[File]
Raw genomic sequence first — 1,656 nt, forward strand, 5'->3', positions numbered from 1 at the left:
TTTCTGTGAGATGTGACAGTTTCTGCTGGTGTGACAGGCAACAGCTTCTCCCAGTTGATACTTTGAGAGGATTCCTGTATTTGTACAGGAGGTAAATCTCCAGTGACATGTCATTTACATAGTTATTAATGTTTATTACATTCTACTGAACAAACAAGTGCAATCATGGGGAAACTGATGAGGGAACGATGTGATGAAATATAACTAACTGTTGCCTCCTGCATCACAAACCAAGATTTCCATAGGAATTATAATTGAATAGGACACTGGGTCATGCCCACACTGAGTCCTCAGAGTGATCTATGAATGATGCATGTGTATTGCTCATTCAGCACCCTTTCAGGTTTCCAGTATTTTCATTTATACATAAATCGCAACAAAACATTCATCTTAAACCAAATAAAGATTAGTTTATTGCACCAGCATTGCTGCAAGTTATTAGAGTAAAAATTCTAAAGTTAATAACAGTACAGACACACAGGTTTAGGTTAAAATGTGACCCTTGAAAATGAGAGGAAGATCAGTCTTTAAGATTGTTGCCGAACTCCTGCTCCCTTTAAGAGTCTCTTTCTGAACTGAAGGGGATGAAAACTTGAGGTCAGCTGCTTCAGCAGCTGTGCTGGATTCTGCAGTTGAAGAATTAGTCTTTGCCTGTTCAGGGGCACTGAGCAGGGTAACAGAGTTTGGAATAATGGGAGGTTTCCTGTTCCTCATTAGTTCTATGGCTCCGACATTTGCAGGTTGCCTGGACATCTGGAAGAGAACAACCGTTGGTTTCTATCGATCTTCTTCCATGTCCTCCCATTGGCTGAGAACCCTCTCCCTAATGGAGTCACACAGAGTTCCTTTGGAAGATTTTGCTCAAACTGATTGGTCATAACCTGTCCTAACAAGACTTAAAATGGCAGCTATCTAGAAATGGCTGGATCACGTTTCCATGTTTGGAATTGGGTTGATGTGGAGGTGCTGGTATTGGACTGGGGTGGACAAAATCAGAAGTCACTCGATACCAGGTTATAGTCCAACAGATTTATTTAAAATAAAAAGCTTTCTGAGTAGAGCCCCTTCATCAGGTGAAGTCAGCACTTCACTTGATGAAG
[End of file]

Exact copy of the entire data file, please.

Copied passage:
Raw genomic sequence first — 1,656 nt, forward strand, 5'->3', positions numbered from 1 at the left:
TTTCTGTGAGATGTGACAGTTTCTGCTGGTGTGACAGGCAACAGCTTCTCCCAGTTGATACTTTGAGAGGATTCCTGTATTTGTACAGGAGGTAAATCTCCAGTGACATGTCATTTACATAGTTATTAATGTTTATTACATTCTACTGAACAAACAAGTGCAATCATGGGGAAACTGATGAGGGAACGATGTGATGAAATATAACTAACTGTTGCCTCCTGCATCACAAACCAAGATTTCCATAGGAATTATAATTGAATAGGACACTGGGTCATGCCCACACTGAGTCCTCAGAGTGATCTATGAATGATGCATGTGTATTGCTCATTCAGCACCCTTTCAGGTTTCCAGTATTTTCATTTATACATAAATCGCAACAAAACATTCATCTTAAACCAAATAAAGATTAGTTTATTGCACCAGCATTGCTGCAAGTTATTAGAGTAAAAATTCTAAAGTTAATAACAGTACAGACACACAGGTTTAGGTTAAAATGTGACCCTTGAAAATGAGAGGAAGATCAGTCTTTAAGATTGTTGCCGAACTCCTGCTCCCTTTAAGAGTCTCTTTCTGAACTGAAGGGGATGAAAACTTGAGGTCAGCTGCTTCAGCAGCTGTGCTGGATTCTGCAGTTGAAGAATTAGTCTTTGCCTGTTCAGGGGCACTGAGCAGGGTAACAGAGTTTGGAATAATGGGAGGTTTCCTGTTCCTCATTAGTTCTATGGCTCCGACATTTGCAGGTTGCCTGGACATCTGGAAGAGAACAACCGTTGGTTTCTATCGATCTTCTTCCATGTCCTCCCATTGGCTGAGAACCCTCTCCCTAATGGAGTCACACAGAGTTCCTTTGGAAGATTTTGCTCAAACTGATTGGTCATAACCTGTCCTAACAAGACTTAAAATGGCAGCTATCTAGAAATGGCTGGATCACGTTTCCATGTTTGGAATTGGGTTGATGTGGAGGTGCTGGTATTGGACTGGGGTGGACAAAATCAGAAGTCACTCGATACCAGGTTATAGTCCAACAGATTTATTTAAAATAAAAAGCTTTCTGAGTAGAGCCCCTTCATCAGGTGAAGTCAGCACTTCACTTGATGAAG